The Wright Stuff: Bailey’s battle to help get Sunderland up

BAILEY WRIGHT watched every episode of Sunderland Til I Die on Netflix - and desperately wished for a happier ending for the sake of those passionate fans.

The 28-year-old Australian central defender and Sport Careers Agency client is now embroiled in the latest quest to chase the darkness away from the Stadium of Light.

Lee Johnson's Black Cats are deep in the fight for a play-off slot as we reach the business end of the English League One season.

Vice-skipper Wright is a key figure in trying to bring the good times back and he revealed: "I watched every episode of Sunderland Till I Die and there is no question it has created fans all over the world.

"In a way it's heartbreaking to watch it because you know how it ends and you see how much the club means to people. You just want success for them.

"It's a brilliant documentary and it shows the potential of the club, it just shows you as a player what you could bring to the place by just winning something.

"These are proper, passionate, honest football people and I just want to see them with smiles on their faces."

Sunderland have the least defeats in League One but 12 draws in their 31 games means Peterborough are in pole position for the title with the Black Cats now surging up to fourth after Tuesday night's 1-0 win over Swindon Town.

Johnson's side are the giants of the division, a true Premier League club fallen on hard times.

There is no question playing games without their vociferous support behind them during the COVID-19 pandemic has hurt them more than most.

Bailey reflected: "You adjust to life without the fans but if I am honest it's crap on the field at times.

"You miss the buzz of winning for them, the buzz of a goal or winning a tackle.

"There's no reaction like the one we are used to at Sunderland with the backing we get.

"In League One that was an advantage for us, the passion we have behind us, and that's just not there now.

"The beauty of football, though, is that the lows lead to highs somewhere down the line and that's what we are trying to bring back to the Sunderland fans."

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Bailey knew from the first day he walked in the door at Sunderland that he had arrived at one of English football's signature clubs.

The 24-times capped Aussie defender has made himself a fans' favourite since and is a man on a mission for both club and country.

He stressed: "I was on loan at the club at first and from Day One you come in here and see the infrastructure and it's a different calibre.

"This is not a League One club but that's where we play our football right now and we have to find a way out.

"I see the potential here and I don't want to miss out on getting Sunderland back to the big time.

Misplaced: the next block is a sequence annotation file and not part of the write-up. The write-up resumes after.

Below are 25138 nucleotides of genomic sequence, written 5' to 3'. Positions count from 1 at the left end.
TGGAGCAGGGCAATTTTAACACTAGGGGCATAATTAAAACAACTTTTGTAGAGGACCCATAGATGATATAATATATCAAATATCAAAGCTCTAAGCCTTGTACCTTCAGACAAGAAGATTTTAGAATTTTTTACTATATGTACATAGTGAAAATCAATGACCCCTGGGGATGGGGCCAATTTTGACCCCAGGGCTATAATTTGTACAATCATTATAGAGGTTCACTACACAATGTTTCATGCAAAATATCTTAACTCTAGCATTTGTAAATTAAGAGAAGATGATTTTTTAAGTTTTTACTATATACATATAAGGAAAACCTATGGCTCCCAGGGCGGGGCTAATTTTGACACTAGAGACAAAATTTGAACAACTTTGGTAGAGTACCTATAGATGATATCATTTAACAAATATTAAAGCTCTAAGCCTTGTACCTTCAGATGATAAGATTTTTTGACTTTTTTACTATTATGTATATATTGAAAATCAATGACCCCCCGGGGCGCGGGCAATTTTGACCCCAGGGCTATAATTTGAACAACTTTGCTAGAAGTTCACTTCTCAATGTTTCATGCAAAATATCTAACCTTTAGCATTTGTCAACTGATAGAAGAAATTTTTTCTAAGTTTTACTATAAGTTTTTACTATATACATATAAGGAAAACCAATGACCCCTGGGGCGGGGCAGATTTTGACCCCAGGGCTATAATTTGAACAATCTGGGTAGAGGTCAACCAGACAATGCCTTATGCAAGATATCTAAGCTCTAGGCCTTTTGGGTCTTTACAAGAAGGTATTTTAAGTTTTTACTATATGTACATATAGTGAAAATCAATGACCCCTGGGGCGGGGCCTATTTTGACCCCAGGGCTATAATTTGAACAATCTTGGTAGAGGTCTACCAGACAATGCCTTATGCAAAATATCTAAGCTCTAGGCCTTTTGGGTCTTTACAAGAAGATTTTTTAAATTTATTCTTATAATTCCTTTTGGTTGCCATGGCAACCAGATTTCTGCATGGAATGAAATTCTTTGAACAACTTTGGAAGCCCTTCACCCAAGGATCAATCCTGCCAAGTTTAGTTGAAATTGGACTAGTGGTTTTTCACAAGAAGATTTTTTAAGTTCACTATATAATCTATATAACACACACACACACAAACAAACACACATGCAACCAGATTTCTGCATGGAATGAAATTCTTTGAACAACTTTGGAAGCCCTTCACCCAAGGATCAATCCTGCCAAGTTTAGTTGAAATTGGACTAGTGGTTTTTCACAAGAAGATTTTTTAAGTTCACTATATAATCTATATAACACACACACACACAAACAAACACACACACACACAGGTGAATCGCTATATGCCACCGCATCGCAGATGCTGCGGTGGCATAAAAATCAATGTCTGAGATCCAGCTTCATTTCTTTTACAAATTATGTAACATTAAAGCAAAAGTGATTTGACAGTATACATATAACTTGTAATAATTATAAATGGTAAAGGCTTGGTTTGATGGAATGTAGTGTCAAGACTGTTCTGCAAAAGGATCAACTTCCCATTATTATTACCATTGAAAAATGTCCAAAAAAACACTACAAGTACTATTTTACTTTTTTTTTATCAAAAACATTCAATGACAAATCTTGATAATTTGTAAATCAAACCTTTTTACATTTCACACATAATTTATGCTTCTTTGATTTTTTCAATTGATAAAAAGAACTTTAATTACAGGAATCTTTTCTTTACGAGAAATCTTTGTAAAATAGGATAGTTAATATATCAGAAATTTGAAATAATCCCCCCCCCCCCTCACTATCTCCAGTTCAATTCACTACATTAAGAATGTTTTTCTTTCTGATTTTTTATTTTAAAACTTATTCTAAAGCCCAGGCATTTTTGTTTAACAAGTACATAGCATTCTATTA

"I want to help get this club back to the Championship and then I feel we have no limits.

"I'm 28 now and I feel I am coming to my peak. I love my football here.

"The dream of getting to the World Cup in Qatar and being in the Australian squad is also huge for me.

"We haven't played for over a year now because of COVID-19 and we are hopeful the games we have scheduled later in March will go ahead.

"I want to give the coach the biggest headache possible by being in the right sort of form at Sunderland.

"There is real competition for places at centre-half for my nation but that's the way it should be."

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Away from the field Bailey is currently in the throes of an MSc in Sports Directorship at the University of Salford.

His plans for this career after he hangs up his boots have been inspired by watching people within the game take different paths, whether that be coaching or as a General Manager or Sporting Director.

Bailey reasoned: "I look at managers like Roy Hodgson and I wonder what is driving him to still be a manager at the age of 73 in the Premiership at Crystal Palace.

"He doesn't need the money now but he has this inner drive and love and passion for the game to keep going.

"Then you look at someone like Steven Gerrard at Rangers who made that quick transition to coaching then managing following that short spell in Los Angeles after Liverpool.

"Their journeys fascinate me and I look at people like that and think about them.

They inspire me in different ways in my learning."

Bailey successfully juggles his time between football, family and his studies and has found his MSc journey a rewarding one.

His natural thirst for knowledge and improvement ON the field translates to helping him in his preparation for his eventual life without the thrill of kicking a ball for living.

That's a long way off for now but he said: "On the course we have done personal leadership, vision documents, neuro-science.

"We have looked at how to lead and manage people, action plans and now we are trying to understand how high-performance organisations are run.

"We are doing an audit at the moment of Football Australia and looking at their passion, what drives them and their philosophy.

"Soft skills, hard skills of leadership. That piece of learning has really opened my eyes.

"I have been a captain at most of the clubs I have played for. They call you a natural leader and I wonder why that is?

"Now I am reflecting on the qualities and the values of who I am.

"That's something that I have learned so far that has been very helpful.

"I have massive ambitions still with my playing career, though, and that's still the big goal.

"I want to get out of League One and then set the next target."

By Iain King

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